Good day. Here’s a little lesson which I hope you’ll find useful.
Consider three sentences:
The poet Angela Smith (who had travelled from the Shetlands) said the book festival was a huge success.
The poet Angela Smith, who had travelled from the Shetlands, said the book festival was a huge success.
The poet Angela Smith – who had travelled from the Shetlands – said the book festival was a huge success.
What is the difference between the three? It boils down to the level of importance of the additional information in the middle of the sentence.
We get that Angela Smith said the book festival was a success. That she travelled from Scotland is unimportant in the first sentence, neither unimportant or especially important in the second, and important in the third.
Use brackets when the information is an ‘aside’, of minor relevance, non-essential to the reader, and not referred to again later in the piece of writing.
Use commas when the information is of very roughly equal priority to other facts in the article, and is something you’d like your reader to note and know.
Use dashes (not hyphens, by the way) when you want to emphasise the information, for some reason. In the third case, the writer might be trying to convey the sense that the book festival was so highly regarded, so worthwhile, that somebody made the effort to travel from a remote corner of the country to attend. Alternatively, it may be intended to reflect the dedication of the poet to the festival circuit and to her fans.
(I don’t always practise what I preach, and sometimes chuck a large portion of text between dashes when I have an unwieldy and long sentence, just to make it more digestible to the reader, even when it isn’t really worth emphasising. You can probably find examples on the blog. I don’t recommend you copy me.)
Note that in these situations, you need an ‘opening’ comma, bracket or dash, and a ‘closing’ one too. Too many new writers make the mistake of putting one in, usually the first, and forgetting the other. You should be able to lift out the two punctuation marks and the content they enclose and leave a sentence which still makes grammatical sense, and is punctuated correctly:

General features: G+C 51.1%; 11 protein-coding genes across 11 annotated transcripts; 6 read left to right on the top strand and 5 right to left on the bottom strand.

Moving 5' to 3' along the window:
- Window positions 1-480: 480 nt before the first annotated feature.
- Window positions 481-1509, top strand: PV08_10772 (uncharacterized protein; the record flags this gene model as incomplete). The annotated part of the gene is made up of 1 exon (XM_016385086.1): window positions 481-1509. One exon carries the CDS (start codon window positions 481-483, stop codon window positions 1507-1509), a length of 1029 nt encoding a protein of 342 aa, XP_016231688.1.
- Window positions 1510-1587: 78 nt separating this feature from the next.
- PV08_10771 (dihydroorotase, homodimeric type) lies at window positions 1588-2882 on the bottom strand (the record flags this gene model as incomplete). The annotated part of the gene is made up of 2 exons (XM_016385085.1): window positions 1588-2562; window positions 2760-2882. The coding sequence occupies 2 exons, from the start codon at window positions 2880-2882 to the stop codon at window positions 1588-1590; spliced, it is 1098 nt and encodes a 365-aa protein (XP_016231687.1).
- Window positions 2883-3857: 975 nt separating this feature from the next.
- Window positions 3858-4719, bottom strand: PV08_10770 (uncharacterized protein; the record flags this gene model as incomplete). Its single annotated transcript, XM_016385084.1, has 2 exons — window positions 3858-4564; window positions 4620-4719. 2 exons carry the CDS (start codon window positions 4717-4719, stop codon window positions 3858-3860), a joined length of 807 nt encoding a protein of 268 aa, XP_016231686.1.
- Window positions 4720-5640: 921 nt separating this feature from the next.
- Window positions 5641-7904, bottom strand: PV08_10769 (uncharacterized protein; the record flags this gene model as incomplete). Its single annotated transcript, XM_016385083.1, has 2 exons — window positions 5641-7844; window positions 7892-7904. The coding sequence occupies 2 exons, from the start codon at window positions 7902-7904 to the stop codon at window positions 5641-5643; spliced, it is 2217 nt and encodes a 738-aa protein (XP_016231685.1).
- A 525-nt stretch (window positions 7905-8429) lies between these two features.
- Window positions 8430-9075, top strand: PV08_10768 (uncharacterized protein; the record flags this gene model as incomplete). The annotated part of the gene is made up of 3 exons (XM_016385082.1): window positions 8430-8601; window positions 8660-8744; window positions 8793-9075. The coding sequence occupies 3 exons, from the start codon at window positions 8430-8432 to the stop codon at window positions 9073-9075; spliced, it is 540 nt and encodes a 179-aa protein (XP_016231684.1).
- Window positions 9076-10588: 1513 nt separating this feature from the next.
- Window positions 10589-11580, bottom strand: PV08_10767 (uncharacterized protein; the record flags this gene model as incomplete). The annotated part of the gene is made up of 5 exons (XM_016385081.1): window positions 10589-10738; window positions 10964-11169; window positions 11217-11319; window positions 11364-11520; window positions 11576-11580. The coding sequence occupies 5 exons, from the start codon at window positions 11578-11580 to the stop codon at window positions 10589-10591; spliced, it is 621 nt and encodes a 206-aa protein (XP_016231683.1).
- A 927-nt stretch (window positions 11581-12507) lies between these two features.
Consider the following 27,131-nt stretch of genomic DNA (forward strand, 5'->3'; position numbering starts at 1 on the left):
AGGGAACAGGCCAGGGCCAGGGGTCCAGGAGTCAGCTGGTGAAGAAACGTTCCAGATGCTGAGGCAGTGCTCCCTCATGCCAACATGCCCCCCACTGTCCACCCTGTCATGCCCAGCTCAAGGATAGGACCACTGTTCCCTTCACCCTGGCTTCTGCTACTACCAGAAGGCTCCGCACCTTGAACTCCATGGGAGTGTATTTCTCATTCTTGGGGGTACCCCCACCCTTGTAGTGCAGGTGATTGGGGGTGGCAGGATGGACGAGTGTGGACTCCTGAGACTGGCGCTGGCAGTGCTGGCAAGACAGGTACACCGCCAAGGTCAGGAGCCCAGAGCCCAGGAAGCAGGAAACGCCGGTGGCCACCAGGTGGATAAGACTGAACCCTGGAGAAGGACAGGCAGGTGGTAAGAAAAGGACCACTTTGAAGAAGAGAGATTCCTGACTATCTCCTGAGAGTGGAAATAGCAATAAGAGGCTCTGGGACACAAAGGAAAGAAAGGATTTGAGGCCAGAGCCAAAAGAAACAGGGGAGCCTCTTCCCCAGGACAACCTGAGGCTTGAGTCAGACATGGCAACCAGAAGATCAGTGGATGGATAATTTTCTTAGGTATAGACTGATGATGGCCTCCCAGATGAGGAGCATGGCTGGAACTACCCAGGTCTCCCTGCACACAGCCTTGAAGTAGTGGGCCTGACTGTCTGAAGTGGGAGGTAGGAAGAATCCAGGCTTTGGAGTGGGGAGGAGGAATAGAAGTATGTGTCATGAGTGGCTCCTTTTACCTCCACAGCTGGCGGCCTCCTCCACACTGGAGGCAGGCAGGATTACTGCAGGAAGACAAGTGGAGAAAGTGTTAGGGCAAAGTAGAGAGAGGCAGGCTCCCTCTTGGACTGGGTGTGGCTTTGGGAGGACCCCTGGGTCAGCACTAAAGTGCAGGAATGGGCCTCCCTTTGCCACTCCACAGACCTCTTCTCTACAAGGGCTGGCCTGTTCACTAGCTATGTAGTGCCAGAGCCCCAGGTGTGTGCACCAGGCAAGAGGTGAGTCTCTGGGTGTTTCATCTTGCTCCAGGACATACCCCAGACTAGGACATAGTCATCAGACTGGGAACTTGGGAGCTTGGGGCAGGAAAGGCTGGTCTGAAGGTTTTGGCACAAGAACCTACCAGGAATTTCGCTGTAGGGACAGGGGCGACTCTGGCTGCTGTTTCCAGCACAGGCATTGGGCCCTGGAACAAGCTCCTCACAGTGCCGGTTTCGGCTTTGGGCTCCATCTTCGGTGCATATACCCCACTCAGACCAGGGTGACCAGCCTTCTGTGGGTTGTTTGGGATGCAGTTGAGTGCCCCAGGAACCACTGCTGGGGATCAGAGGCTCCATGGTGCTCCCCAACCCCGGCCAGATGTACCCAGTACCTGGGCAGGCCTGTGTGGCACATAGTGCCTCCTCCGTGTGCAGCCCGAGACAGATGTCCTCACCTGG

The poet Angela Smith said the book festival was a huge success.
I’ve covered this before, with respect to brackets, here.
Note, while I’m here, that unless you have previously made reference to a poet, and are now revealing the poet’s name, using commas, like this, is best avoided:
The poet, Angela Smith, said the book festival was a huge success.
This is because there are many poets in the world, and you are referring to a particular one – the one who said the festival was a success. Treating her name as additional and, by implication, optional information is inappropriate, as it is clearly important for the reader to know which of the world’s many poets paid the festival this compliment.
When you are talking about an individual in a unique role, commas are fine:
The Poet Laureate, Carol Ann Duffy, said the book festival was a huge success.
Found this Mistake useful? You might also like my new ebook 50 Mistakes Beginner Writers Make (Kindle edition), priced £1.99 / $2.99.
Huh, interesting – I've always adhered to this, without knowing that's what I was doing! Thanks for articulating the rule so clearly.
Thanks Rin. Yeah, it probably is quite instinctive!
Interesting – and yes, largely instinctive as you say. Would like to point out though that the term 'the Shetlands' and similarly 'the Orkneys' are terms only ever used by outsiders to those communities. Bet hate of mine having lived in Orkney for 18 years!
Chris – thanks so much for pointing that out. I think you've just inspired the next blog post!
Really useful to learn this – thanks
Please explain what is wrong with those terms.